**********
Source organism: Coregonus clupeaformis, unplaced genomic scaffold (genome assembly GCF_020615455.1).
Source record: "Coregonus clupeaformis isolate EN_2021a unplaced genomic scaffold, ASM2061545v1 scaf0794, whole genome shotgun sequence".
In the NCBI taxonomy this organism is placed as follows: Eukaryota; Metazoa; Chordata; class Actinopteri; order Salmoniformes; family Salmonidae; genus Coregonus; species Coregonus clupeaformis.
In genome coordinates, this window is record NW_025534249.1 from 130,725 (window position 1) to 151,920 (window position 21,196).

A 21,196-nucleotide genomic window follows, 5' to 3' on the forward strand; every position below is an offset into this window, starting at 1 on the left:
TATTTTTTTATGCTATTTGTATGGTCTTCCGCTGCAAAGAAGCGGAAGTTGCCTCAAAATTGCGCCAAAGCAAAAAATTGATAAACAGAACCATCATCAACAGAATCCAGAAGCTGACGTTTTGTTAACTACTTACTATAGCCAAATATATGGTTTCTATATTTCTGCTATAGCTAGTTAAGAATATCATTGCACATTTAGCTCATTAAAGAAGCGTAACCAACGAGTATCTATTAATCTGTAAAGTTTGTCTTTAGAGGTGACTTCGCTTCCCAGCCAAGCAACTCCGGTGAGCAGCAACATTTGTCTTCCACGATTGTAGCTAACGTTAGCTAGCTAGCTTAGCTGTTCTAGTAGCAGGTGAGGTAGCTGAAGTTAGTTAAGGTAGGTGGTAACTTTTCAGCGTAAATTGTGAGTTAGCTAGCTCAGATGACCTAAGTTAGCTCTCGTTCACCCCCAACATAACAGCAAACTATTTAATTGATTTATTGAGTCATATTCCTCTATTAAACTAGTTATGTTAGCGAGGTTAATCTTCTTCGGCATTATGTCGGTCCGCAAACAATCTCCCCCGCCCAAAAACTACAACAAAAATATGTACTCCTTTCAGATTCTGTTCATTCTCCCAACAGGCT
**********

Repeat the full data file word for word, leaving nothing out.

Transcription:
Source organism: Coregonus clupeaformis, unplaced genomic scaffold (genome assembly GCF_020615455.1).
Source record: "Coregonus clupeaformis isolate EN_2021a unplaced genomic scaffold, ASM2061545v1 scaf0794, whole genome shotgun sequence".
In the NCBI taxonomy this organism is placed as follows: Eukaryota; Metazoa; Chordata; class Actinopteri; order Salmoniformes; family Salmonidae; genus Coregonus; species Coregonus clupeaformis.
In genome coordinates, this window is record NW_025534249.1 from 130,725 (window position 1) to 151,920 (window position 21,196).

A 21,196-nucleotide genomic window follows, 5' to 3' on the forward strand; every position below is an offset into this window, starting at 1 on the left:
TATTTTTTTATGCTATTTGTATGGTCTTCCGCTGCAAAGAAGCGGAAGTTGCCTCAAAATTGCGCCAAAGCAAAAAATTGATAAACAGAACCATCATCAACAGAATCCAGAAGCTGACGTTTTGTTAACTACTTACTATAGCCAAATATATGGTTTCTATATTTCTGCTATAGCTAGTTAAGAATATCATTGCACATTTAGCTCATTAAAGAAGCGTAACCAACGAGTATCTATTAATCTGTAAAGTTTGTCTTTAGAGGTGACTTCGCTTCCCAGCCAAGCAACTCCGGTGAGCAGCAACATTTGTCTTCCACGATTGTAGCTAACGTTAGCTAGCTAGCTTAGCTGTTCTAGTAGCAGGTGAGGTAGCTGAAGTTAGTTAAGGTAGGTGGTAACTTTTCAGCGTAAATTGTGAGTTAGCTAGCTCAGATGACCTAAGTTAGCTCTCGTTCACCCCCAACATAACAGCAAACTATTTAATTGATTTATTGAGTCATATTCCTCTATTAAACTAGTTATGTTAGCGAGGTTAATCTTCTTCGGCATTATGTCGGTCCGCAAACAATCTCCCCCGCCCAAAAACTACAACAAAAATATGTACTCCTTTCAGATTCTGTTCATTCTCCCAACAGGCT